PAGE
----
'Health gap widens between rich and poor'
Friday 29 April 1994
The study says the gap between the health of the rich and the poor is widening, with the health of the poor worsening significantly between 1981- 1991. Death rates in the most affluent areas fell substantially, but rates in the poorest areas actually increased, particularly among men aged 15-44.
Dr Peter Phillimore, from the Department of Social Policy at Newcastle University, one of the authors of the report, said: 'For the first time since the 1930s the death rate is rising (in these groups).'
According to the report published in tomorrow's British Medical Journal, inequalities in death rates increased for both sexes in all ages under 75 'primarily because the health of people in the poorest areas worsened relative to the rest of the population'.
The study looked at 678 electoral wards in Cleveland, Cumbria, Durham, Northumberland and Tyne and Wear, comparing factors linked to socio-economic status: unemployment, car ownership, housing tenure, and household overcrowding. Death rates from all causes were assessed for different age categories between 1981-1991.
The research suggested that unemployment and deregulation at work are 'at least as influential' as HIV and Aids on national changes in death rates of men aged between 15-44.
The report says that in the poorest 10 per cent of wards, death in 1989-1991 among men aged 45-54 and women aged 55-64 was equivalent to national levels last experienced in the late 1940s, while among women aged 45-54 and men 55- 64 the equivalent rates occurred in the early 1950s. It concludes that 'public health is strongly linked with material conditions rather than individual behaviour'. Critics of the Government say that its failure to acknowledge this undermines its Health of the Nation strategy. Average life expectancy in Britain slipped from 12th position in 1970, to 17th in 1990 among 24 countries of the OECD.
Health spending will be tilted towards the underprivileged areas in the North and the inner cities under plans being prepared by Labour.
The shift in grants to NHS regions is being planned as a solution to a widening gap in health between North and South, and rich and poor, David Blunkett, the Labour spokesman, said in a speech to a public health conference at Birmingham University.
- 1 Venezuela Expo Tattoo 2015: Extreme body art from 'Vampire Woman' to 109mm earlobes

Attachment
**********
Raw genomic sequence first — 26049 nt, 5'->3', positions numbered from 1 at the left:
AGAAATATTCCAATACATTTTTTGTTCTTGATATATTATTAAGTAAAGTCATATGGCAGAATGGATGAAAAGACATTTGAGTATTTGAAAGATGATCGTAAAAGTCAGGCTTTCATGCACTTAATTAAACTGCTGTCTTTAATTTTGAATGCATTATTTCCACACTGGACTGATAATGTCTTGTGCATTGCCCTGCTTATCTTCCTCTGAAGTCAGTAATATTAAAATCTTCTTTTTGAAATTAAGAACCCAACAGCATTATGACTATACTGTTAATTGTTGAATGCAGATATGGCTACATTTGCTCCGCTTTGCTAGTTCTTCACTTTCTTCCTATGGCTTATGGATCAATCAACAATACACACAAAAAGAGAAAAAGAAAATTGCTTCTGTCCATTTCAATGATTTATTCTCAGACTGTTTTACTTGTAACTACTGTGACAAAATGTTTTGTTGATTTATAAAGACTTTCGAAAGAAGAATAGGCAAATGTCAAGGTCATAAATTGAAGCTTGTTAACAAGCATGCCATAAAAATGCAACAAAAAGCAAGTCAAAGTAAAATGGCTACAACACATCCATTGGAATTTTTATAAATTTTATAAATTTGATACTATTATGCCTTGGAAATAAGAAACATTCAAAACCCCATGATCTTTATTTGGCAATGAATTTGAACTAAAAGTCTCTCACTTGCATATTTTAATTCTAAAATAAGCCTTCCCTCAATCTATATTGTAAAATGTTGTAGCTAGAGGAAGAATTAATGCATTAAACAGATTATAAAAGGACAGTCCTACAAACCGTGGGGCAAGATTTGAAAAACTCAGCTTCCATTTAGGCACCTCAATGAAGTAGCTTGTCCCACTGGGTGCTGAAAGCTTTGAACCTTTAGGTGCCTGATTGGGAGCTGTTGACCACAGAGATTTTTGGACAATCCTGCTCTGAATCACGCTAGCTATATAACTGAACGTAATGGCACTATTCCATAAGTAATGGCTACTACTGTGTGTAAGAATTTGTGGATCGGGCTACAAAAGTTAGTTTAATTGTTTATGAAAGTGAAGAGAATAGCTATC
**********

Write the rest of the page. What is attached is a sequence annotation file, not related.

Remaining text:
- 2 Saudi preacher who 'raped and tortured' his five -year-old daughter to death is released after paying 'blood money'
- 3 Ball pool for adults opens in London
- 4 Amal Clooney gives excellent response to fashion question at European Court of Human Rights
- 5 Rashida Jones speaks out against male-centric porn saying 'women should have sex and feel good about it'
Boris Johnson claims porn-obsessed Islamic jihadists are 'literally w*****s'
Saudi preacher who 'raped and tortured' his five -year-old daughter to death is released after paying 'blood money'
Putin opponent reveals Russian President's daughter's secret identity
Ball pool for adults opens in London
Gay couple buy JebBushForPresident.com web domain, and refuse to sell
9 reasons Greece's experiment with the radical left is doomed to failure
Have we reached 'peak food'? Shortages loom as global production rates slow
Greece elections: Syriza and EU on collision course after election win for left-wing party
British grandmother Lindsay Sandiford faces execution by firing squad in Indonesia
Liberal Democrat minister defends comments suggesting immigration causes pub closures
King Abdullah dead: We can't afford not to hold Saudi Arabia's royals to account
Negotiable: Tradewind Recruitment: SEN Teacher We have a fantastic special n...
Negotiable: Tradewind Recruitment: My client is an 11-18 all ability co-educat...
£100 - £150 per day: Tradewind Recruitment: Year 6 Teacher Birmingham Jan 2015...
£20000 - £35000 per annum: Recruitment Genius: This fast growing reinforcing s...